Credit Where It’s Due

Mark Madden

credit where it's dueWhen I write about fake wrestling, I’m often negative. Have you noticed? But that’s because fake wrestling mostly stinks, and I’ve long been spoiled by better.

But, in the holiday tradition of “goodwill toward men” and all that BS, here’s a look at five people involved in wrestling that have earned my respect:


Punk doesn’t look the part, but he’s wrestling’s top guy. For him to beat WWE’s predictable, stereotypical booking/promotional philosophy – and prosper – is an accomplishment beyond comprehension and not to be underestimated.

Moving forward, Punk’s problem is figuring out how to stay near the top without being ensnared in the web of “the family.” Punk’s program with Paul Heyman was entertaining because it was two guys who know what they’re doing and wanted it to work with no concern for agendas. If Punk gets ensnared in the McMahon trap – and, ultimately, he will – he could get treated like Daniel Bryan (see below).

Punk has never made much effort to hide his cynicism for WWE’s politics and predilections. It threatened to chase him out of the promotion once. It will be curious to see his reaction when those tentacles again threaten. Bryan didn’t have the desire, fortitude or cachet to fend them off. Punk did. Does he still?


“The family” did all it could to diminish Bryan. Bryan did every damaging thing he was told to do. Bryan’s story played out improperly. Now he’s being pushed back down toward the middle of the card.

But Bryan still might be WWE’s most over performer. That says a lot about his charisma, and about the execution of his character. Bryan never went into business for himself. He’s a pro. People know it. He’s good. People know it. He’s better than Randy Orton. People know it. He’s in a class with Punk. People know it.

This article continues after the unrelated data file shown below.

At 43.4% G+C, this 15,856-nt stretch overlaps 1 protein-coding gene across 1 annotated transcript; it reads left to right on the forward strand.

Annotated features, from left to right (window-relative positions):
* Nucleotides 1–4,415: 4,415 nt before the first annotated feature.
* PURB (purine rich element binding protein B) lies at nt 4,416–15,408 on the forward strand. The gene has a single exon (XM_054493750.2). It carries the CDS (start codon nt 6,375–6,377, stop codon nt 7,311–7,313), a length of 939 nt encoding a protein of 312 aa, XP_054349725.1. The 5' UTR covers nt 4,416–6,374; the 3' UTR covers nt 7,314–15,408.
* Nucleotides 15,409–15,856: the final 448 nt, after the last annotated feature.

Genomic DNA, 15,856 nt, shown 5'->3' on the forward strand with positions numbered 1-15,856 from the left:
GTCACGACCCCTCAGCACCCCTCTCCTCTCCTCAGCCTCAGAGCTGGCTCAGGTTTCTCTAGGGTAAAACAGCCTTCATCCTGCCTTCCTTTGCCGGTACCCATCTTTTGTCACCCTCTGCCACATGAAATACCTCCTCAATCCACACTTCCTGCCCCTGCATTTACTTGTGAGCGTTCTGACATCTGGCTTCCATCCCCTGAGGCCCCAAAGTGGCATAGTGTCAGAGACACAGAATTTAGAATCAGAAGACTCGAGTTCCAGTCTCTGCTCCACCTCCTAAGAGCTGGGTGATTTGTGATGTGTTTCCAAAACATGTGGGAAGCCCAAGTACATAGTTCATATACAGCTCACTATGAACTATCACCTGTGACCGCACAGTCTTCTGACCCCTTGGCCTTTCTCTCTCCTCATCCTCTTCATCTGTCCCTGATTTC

It’s amazing that a family that pretends to know more about fake wrestling than anyone still doesn’t understand that the people always dictate. And by revealing that, the McMahons prove that they really don’t know very much at all.


You don’t like him. But Cena has been on top of WWE for a decade. He’s over with women and kids. That’s tough to do, and it sells. Cena’s character would benefit from a heel turn, but WWE wouldn’t. Anyway, WWE has no one to replace him as a top babyface. Bryan can’t. Too damaged.

Cena has been the same guy doing the same thing for too long, just like Randy Orton. When they feud, it’s like watching a re-run.

But Cena has no problem carrying that show-opening promo. He can change direction if the crowd dictates, and do so without damaging where WWE wants to go and without breaking character. Witness Cena’s mic work at the end of the Seattle Raw when the crowd went nuts for Bryan. Cena is just REALLY GOOD.


stingTNA stinks. Every moment of nearly every TV program stinks. But Sting really is the icon. He’s king of the garbage dump, but we all take what we can get. Sting is 54, but still looks the part. The makeup helps, but he’s still Sting.

I have mixed emotions regarding Sting’s last hurrah. Given opportunity, Sting should flee TNA like it’s a burning building. A big match at WrestleMania would be a fitting climax to a great career. It would complete an already great resume.

But part of me wants Sting to be the guy who never went there. Ric Flair went there. Dusty Rhodes went there. Harley Race went there. Dory Funk Jr. went there. Terry Funk went there. It didn’t always go well. Polka dots. “Hoss” Funk. Chainsaw Charlie. WWE has always been where NWA credibility goes to die. Flair vs. Sting. Clash of the Champions I. That’s what I want marks to remember.


I don’t pay much attention to NXT. But I’ve known Ashley Fliehr since she was a little girl. I’ve followed her ascension as much as possible.

Given the chance, she will be WWE’s top diva inside a year of her debut. She’s beautiful, but hardly archetypical. She’s 5-foot-10 with legitimate athleticism that transcends her wrestling training. Ashley was a scholarship volleyball player at Appalachian State. She has capability far beyond the paint-by-numbers style that makes most divas matches trite, clichéd and predictable. Ashley can GO.

I’m proud of Ashley. She’s got a tough road. Her father Ric is the greatest performer in the history of the wrestling business, and I’m sure Ashley also feels the need to succeed on behalf of Reid, her late brother. She will succeed. I’ve never been more certain of anything.

Follow Mark on Twitter: @MarkMaddenX

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